Both multiple sclerosis (MS) and experimental autoimmune encephalomyelitis (EAE), its animal model, involve inflammatory attack on central nervous system (CNS) white matter, leading to demyelination and axonal damage. Changes in astrocytic morphology and function are also prominent features of MS and EAE. Resting astrocytes form a network that is interconnected through gap junctions, composed mainly of connexin43 (Cx43) protein. Although astrocytic gap junctional connectivity is known to be altered in many CNS pathologies, little is known about Cx43 expression in inflammatory demyelinating disease. Therefore, we evaluated the expression of Cx43 in spinal cords of EAE mice compared with healthy controls. Lumbar ventral white matter areas were heavily infiltrated with CD11β-immunoreactive monocytes, and within these infiltrated regions loss of Cx43 immunoreactivity was evident. These regions also showed axonal dystrophy, demonstrated by the abnormally dephosphorylated heavy-chain neurofilament proteins. Astrocytes in these Cx43-depleted lesions were strongly glial fibrillary acidic protein reactive. Significant loss (38%) of Cx43 protein in EAE mouse at the lumbar portion of spinal cords was confirmed by Western blot analysis. Decreased Cx43 transcript level was also observed on cDNA microarray analysis. In addition to changes in Cx43 expression, numerous other genes were altered, including those encoding adhesion and extracellular matrix proteins. Our data support the notion that, in addition to damage of myelinating glia, altered astrocyte connectivity is a prominent feature of inflammatory demyelination.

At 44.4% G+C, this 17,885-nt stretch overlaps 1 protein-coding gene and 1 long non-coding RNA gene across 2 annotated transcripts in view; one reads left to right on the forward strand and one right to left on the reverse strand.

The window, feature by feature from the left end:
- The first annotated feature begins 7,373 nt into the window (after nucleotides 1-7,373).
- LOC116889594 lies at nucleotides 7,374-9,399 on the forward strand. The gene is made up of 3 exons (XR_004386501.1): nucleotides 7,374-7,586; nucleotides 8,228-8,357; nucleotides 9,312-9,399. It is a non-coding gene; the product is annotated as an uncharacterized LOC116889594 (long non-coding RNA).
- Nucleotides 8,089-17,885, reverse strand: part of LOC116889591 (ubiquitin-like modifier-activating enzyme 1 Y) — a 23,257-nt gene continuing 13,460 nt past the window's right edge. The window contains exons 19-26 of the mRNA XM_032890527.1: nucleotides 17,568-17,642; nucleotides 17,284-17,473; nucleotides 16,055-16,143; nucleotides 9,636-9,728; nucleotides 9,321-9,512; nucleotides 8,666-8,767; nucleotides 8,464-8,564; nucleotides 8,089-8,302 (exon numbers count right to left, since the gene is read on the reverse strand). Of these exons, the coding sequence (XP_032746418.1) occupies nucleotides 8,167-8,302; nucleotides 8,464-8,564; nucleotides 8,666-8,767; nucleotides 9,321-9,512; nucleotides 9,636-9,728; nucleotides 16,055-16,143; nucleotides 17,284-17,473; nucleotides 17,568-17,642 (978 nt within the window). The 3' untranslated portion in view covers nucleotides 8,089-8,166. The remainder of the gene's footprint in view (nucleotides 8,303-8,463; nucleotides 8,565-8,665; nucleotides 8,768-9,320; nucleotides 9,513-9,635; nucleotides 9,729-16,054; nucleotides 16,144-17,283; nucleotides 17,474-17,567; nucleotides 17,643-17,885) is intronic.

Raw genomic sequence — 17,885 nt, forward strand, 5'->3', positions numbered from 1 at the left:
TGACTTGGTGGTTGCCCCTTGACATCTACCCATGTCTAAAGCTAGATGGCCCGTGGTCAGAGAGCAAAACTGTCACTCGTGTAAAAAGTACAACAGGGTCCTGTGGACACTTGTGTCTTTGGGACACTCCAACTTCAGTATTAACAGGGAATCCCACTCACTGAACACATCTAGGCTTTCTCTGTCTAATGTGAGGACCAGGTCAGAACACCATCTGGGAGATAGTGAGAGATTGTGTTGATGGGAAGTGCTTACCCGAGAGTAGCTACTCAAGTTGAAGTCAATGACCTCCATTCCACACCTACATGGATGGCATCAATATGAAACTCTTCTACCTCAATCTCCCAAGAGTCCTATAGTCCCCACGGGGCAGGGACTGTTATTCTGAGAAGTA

- Experimental autoimmune encephalomyelitis
- White matter
ASJC Scopus subject areas
- Cellular and Molecular Neuroscience